Clayton: This Year’s Good Teams Will Be Next Year’s Good Teams

John Clayton, Great Prognosticator, has come up with a list of seven teams he thinks are the early favorites to win next year’s Super Bowl.

I’m just going to come right out and tell you what teams he’s got: the Packers, the Steelers, the Patriots, the Colts, the Saints, the Falcons and the Ravens.

So we have the last two Super Bowl champions, the top three seeds in the AFC, the team with the third-best record in the AFC, and the top seed in the NFC.

This is great stuff. What would we do without this valuable knowledge that the best teams are still the best teams right now, before anyone has made any roster moves or anything? Is Clayton that hard up for shit to write about now? I can just imagine the conversation with his editor:

“Hey, Editor, I don’t know what to write. I know I have to write something, but I have absolutely nothing to say.”

“Well, John, why don’t you handicap next year’s Super Bowl two days after this year’s Super Bowl?”

“But that’s ridiculous. How can we really say who’s going to win next year’s Super Bowl? This is a league of parity, so there are surprise teams every year; this season’s disaster can easily be next season’s champion.”

“Yeah, but who do these people think you are, fucking Nostradamus? Who are the best teams this year, Clayton?”

“Probably the two in the Super Bowl, right, and the Patriots, they won the AFC; and the Falcons, they won the NFC; and the Colts, Manning is still great; and the Ravens, they won 12 games; and throw the Saints in there, since they just won the Super Bowl too.”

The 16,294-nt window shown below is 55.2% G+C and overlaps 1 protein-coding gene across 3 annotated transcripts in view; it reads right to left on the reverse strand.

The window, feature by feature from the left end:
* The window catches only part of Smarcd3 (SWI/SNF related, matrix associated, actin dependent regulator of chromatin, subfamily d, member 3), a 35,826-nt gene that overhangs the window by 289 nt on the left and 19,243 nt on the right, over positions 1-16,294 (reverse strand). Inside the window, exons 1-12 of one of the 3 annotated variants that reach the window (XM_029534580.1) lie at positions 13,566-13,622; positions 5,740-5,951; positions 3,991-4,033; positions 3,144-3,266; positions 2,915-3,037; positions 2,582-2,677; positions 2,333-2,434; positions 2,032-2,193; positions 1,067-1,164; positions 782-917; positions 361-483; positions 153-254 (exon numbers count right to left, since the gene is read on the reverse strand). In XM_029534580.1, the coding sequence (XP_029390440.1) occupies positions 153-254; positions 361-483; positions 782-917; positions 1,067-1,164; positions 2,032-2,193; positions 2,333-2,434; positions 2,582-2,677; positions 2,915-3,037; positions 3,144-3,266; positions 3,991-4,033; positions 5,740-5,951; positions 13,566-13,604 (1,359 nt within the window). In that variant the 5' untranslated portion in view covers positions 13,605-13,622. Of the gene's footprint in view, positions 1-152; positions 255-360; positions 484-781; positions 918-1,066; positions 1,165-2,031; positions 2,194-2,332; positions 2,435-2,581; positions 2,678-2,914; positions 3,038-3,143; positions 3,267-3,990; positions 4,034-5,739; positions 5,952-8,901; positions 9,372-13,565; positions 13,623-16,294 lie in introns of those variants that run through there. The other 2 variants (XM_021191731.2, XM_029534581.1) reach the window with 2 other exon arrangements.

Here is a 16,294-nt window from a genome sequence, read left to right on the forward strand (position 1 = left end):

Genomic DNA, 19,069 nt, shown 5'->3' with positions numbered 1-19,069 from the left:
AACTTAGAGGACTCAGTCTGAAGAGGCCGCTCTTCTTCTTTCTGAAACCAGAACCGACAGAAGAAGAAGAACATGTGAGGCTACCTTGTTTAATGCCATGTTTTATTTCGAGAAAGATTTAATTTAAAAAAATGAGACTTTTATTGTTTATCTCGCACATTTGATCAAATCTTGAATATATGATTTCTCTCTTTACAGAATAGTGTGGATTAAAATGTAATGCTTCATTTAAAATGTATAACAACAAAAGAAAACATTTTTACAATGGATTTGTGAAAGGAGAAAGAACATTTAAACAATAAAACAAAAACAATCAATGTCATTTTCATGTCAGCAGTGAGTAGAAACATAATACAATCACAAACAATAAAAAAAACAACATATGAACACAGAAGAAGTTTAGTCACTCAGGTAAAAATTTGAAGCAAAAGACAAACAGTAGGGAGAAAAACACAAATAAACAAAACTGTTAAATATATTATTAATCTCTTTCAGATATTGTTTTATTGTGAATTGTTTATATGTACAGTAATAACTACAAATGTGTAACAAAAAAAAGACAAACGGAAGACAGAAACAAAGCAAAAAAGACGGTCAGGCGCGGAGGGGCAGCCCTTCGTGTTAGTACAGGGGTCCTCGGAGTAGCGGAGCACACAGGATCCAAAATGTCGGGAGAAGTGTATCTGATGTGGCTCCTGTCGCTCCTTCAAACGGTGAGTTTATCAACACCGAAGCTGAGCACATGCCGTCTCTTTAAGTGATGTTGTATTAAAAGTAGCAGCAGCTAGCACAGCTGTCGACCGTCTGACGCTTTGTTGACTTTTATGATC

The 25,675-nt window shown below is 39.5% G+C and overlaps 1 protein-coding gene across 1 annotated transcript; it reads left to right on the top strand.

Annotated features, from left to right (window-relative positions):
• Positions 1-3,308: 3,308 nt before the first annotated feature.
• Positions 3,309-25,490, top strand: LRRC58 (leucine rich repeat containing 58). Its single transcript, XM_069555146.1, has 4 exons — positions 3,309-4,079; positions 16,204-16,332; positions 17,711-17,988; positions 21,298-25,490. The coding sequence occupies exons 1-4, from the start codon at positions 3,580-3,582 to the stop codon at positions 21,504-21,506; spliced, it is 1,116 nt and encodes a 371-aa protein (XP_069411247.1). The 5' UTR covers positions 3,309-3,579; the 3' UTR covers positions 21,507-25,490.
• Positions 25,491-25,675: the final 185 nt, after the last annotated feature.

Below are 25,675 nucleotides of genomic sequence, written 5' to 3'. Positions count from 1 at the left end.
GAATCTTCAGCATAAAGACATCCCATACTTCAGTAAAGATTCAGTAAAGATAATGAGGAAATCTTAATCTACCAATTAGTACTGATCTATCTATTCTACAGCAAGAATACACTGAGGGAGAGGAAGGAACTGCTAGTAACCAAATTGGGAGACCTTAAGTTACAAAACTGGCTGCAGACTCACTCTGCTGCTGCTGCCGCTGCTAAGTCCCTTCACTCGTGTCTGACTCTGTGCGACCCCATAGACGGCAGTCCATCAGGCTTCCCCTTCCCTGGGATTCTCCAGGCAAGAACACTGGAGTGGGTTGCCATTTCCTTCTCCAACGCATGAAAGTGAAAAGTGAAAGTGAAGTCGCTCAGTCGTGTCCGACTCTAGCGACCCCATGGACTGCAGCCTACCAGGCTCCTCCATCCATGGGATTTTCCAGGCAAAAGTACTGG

“So basically this article is just a big middle finger to the Jets, Bears and Eagles. Alright, I dig it. How quick can you have it for me?”

Rick Reilly Again? Rick Reilly Again.

With a Super Bowl in the bag, Aaron Rodgers has taken on a Jesus-like role in Rick Reilly’s imagination.

In 50 years, when they write Rodgers’ life story, they won’t praise so much his freakish arm.

Well, actually, that’s probably one of the things “they” will praise.

They won’t write about his Houdini feet.

Freshly cut from the corpse of Harry himself! When you’re a professional athlete, you really can buy anything.

They won’t go on about his grace under pressure, his rifle-scope accuracy or his courage while the land around him burned.

Sorry, did I say Jesus? I meant Mad Max.

No, they’ll write about his unlimited capacity to forgive.

Check that. Still Jesus.

Through all the hell Brett Favre put him through, through all the yo-yoing Favre did with Rodgers’ career all those years, Rodgers never lost his patience. He never lashed out. Instead, he forgave and got to work.

Timeline time!

2005: Rodgers is drafted 24th overall.

2005-06 season: Rodgers backs up Favre.

2006-07 season: Rodgers backs up Favre. Favre makes sounds like he might retire after the season.